Editor’s Choice Award May 2021, Fantasy

The Editors’ Choices are chosen from the submissions from the previous month that show the most potential or otherwise earn the admiration of our Resident Editors. Submissions in four categories — science fiction chapters, fantasy chapters, horror, and short stories — receive a detailed review, meant to be educational for others as well as the author.This month’s reviews are written by Resident Editors Leah Bobet, Jeanne Cavelos, and Judith Tarr. The last four months of Editors’ Choices and their editorial reviews are archived on the workshop.

To Claim The Amethyst Throne: Prologue & Chapter 1 (Part 1) by Laura Ferriesa

This submission drew me with its gorgeous title, and the prologue and chapter promise a lush, intricate, elaborate fantasy full of court intrigue and, possibly, high magic—though we don’t see that here (or yet?). The prose is reaching toward the high style, more so in the prologue than in the opening chapter. It’s full of rich description and rhetorical effects.

I think the prologue needs a pass or two more of revision to prune the repetitive phrasing and fine-tune the emotional arc. The force of grief and the shock of betrayal come through clearly, but they could be more subtle and the evolution of the Emperor’s feelings more gradual, especially in the confrontation with Uzuri. It’s a bit over the top in this draft, a bit more overstated than it might most effectively be.

The same applies to Soria’s “crowing” over Nadira’s death. Her scorn rings true, as does her exulting, but again, it could be a little less in-Alarcon’s-face. A bit of polish, some careful toning down, will (in the lovely paradox of Less-Is-More) make the scene stronger.

Chapter 1 has a somewhat different voice and tone, and for me, through Shaylee’s eyes, the story comes alive. The pacing is leisurely, but it doesn’t drag. We learn things we need to know in order to understand who Shaylee is and what her world is like.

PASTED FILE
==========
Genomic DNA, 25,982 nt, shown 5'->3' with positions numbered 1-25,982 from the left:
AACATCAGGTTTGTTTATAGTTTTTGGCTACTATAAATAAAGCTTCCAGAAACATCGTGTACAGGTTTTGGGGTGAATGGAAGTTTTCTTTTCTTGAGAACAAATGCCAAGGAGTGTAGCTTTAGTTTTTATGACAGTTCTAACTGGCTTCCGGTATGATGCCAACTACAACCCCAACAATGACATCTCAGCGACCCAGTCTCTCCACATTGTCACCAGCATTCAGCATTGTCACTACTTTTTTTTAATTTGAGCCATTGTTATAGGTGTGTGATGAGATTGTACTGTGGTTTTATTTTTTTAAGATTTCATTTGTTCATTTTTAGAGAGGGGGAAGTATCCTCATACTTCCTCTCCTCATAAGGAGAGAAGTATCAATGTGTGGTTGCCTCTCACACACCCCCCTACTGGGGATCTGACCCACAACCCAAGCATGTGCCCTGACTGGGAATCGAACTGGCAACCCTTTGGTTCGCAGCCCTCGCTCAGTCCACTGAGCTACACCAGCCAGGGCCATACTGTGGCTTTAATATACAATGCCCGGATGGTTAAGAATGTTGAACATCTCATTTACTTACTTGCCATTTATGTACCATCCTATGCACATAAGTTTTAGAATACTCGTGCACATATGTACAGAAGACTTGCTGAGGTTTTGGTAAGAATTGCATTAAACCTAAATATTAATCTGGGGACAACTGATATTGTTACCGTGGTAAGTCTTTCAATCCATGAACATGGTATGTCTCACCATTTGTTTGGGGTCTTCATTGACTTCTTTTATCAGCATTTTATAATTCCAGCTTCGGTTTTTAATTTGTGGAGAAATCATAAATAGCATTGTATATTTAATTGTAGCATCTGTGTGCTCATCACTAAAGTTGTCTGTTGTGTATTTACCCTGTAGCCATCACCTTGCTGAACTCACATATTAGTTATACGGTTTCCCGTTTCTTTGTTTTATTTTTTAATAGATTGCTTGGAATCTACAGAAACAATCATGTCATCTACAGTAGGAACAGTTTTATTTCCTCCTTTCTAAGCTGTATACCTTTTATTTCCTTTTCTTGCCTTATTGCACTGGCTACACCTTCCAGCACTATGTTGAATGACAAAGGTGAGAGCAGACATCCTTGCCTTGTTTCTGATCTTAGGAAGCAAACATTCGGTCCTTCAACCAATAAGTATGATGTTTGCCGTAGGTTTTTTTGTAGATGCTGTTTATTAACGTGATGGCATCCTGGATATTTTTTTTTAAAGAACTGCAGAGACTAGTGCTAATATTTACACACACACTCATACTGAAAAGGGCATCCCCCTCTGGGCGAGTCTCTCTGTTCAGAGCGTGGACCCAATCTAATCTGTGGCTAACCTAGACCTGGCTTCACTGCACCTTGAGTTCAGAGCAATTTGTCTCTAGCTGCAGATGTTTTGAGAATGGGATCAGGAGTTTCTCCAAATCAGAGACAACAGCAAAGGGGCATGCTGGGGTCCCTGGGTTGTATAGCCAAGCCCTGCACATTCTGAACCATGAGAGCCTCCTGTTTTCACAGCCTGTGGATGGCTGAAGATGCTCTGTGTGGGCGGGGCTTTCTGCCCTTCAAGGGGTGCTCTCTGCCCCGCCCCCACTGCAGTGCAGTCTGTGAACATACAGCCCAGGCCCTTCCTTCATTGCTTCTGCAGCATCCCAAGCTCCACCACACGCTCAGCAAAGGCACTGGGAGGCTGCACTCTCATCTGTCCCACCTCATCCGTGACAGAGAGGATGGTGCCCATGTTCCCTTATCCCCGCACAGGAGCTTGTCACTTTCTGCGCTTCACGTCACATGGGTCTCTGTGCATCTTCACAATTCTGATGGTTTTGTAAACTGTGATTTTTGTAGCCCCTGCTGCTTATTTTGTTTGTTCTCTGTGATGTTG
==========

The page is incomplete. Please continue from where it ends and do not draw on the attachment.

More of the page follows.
There is a some repetitiveness as the chapter progresses, a tendency to go over and over the same information, which can be pruned and tightened in revision. Just make a note of how often the same words appear and the same concepts repeat themselves: Shaylee’s background and family history, Aunt Lisel’s history, Shaylee’s desire to join the flock of her siblings, the awful saffron gown. Clearly she obsesses over these things, and it’s important we know that, but she might pare down her repetitions by just a bit.

I appreciate (and salute) the self-awareness of the narration and its viewpoint. Shaylee knows she spends a great of time in her head, and is well aware that she has a habit of running over and over the same ideas. For the most part it works; just once in a while the prose might be tighter and less inclined to spin in place.

It’s a pleasure to read a ms. that knows the rules (which are really just guidelines) and bends them to good effect. Tulia’s rattling on could become tedious, but it’s nicely balanced and the things she says are important for the reader to know. She’s a good example of her character type, just far enough over the top to be memorable, but not so much that she strains credulity. That’s the balance of detail and the narrative control that prologue needs—and, I’m sure, will achieve with revision.

As for the question in the Author’s Note, yes, I would read on. I want to know what happens to Shaylee, what’s been going on in court since Nadira’s death, and who claims the Amethyst Throne. It’s a good start. I’d like to see more.

–Judith Tarr



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